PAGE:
Goro

7+ Year Member
Jun 10, 2010
52,547
76,171
Somewhere west of St. Louis
Status
Non-Student
Your school should have a learning center; go seek them out to find the study style that suits you.

And always have a backup plan in case things don't work out. Remember, medical school is a lot harder than what you're dealing with now.

Hi all,

I'm struggling with the pre reqs in my post bacc program. I am studying my ass off and I can't seem to break B's. The school I am doing my post bacc at is known for having an extremely rigorous science program.

I know I can't get B's forever but I can't study harder than I am now. I don't know how to improve my study habits.

I don't know what to do. I feel frustrated and I don't how to improve.
 

stlrams22

Membership Revoked
Removed
Jun 1, 2011
490
145
Status
Pre-Medical
No not Stonybrook, I am at Northwestern.

I have repeated the homework a lot...but maybe I should also do non HW problems. I put in insane amounts of time to this stuff but obviously I'm not doing something right.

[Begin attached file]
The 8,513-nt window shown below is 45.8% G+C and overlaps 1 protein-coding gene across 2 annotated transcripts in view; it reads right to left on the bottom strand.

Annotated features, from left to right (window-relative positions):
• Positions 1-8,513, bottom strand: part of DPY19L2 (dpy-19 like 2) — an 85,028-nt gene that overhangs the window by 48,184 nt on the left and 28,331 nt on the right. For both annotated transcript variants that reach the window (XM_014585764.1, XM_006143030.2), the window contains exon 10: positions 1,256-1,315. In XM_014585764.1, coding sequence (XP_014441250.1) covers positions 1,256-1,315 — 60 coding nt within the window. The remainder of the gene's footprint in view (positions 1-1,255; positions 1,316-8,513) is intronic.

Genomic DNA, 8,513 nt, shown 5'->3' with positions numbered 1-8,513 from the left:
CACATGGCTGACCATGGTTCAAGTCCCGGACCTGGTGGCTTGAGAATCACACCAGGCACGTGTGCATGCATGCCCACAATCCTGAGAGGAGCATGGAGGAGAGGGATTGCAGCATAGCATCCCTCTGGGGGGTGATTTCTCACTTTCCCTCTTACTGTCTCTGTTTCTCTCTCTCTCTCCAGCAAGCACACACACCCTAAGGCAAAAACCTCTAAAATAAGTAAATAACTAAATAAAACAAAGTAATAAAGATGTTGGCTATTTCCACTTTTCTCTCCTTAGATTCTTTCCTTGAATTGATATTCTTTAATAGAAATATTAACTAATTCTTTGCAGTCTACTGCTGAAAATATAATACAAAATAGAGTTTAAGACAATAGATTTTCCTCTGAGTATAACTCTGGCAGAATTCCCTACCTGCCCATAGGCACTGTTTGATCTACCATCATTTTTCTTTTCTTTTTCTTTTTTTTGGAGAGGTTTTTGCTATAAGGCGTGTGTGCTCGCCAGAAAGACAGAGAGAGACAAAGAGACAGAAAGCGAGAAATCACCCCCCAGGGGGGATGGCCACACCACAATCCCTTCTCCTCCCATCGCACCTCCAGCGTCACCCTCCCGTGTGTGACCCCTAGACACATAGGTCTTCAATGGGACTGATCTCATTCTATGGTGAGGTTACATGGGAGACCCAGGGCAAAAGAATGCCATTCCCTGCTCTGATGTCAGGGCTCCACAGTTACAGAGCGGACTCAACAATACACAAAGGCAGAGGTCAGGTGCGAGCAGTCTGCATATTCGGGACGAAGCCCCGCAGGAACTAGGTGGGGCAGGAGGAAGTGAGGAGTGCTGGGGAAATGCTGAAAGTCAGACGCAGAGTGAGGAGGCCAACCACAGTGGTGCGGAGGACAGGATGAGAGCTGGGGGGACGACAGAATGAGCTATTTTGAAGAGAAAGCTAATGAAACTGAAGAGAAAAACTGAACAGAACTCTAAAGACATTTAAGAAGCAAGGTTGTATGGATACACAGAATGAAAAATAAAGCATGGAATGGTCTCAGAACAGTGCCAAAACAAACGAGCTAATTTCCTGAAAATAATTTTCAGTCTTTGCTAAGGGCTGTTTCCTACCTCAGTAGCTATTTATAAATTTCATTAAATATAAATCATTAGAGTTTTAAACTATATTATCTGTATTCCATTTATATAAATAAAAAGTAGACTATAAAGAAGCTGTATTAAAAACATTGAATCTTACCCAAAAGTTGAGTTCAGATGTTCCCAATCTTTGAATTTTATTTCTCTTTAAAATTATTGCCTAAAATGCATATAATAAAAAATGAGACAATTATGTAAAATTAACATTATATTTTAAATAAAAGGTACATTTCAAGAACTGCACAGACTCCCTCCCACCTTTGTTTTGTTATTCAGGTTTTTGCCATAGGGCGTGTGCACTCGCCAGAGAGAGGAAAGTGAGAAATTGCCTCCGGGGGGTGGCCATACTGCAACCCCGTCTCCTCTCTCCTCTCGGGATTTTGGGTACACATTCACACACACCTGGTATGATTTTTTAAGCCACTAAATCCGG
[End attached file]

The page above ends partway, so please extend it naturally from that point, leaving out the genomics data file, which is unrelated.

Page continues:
When I took physics I did nearly all the homework problems at the end of the chapter (at least all the even). Then I did the odd for problems I felt unsure about. I suggest going to chegg.com and checking to see if they have your textbook. If they do, purchase a monthly membership. There are detailed solutions in addition the correct answer (each step is explained). This will make you more efficient because you won't spend an hour stuck on a problem and then still not figure it out. Also, make sure you understand the concepts. Do NOT view physics as a memorize formula based course, the MCAT does not treat it like this either.
 

GLaDOS

She has a medical degree. In fashion! From France!
Dec 31, 2012
40
4
Status
Pre-Health (Field Undecided)
I'm at Northwestern too. Serious grade deflation all up in this b!tch.

I got overwhelmed my 1st quarter, dropped all but my English class, then pretty much restructured my life around my academics. Even with the increased effort I put in, I hardly ever break the A- barrier. It sounds like you're already putting in a pretty solid effort too.

What I ended up having to do was rearrange my work schedule so I never have to come straight from work to class. I've found if I have at least a couple of hours to relax and/or study before a quiz/exam, I tend to do better. Another habit I've picked up is chewing green tea gum while studying & while taking the test. I think there are a couple of studies on the effects, but for whatever reason, while I am studying & during the test, it helps keep me focused & I'm a bit less anxious.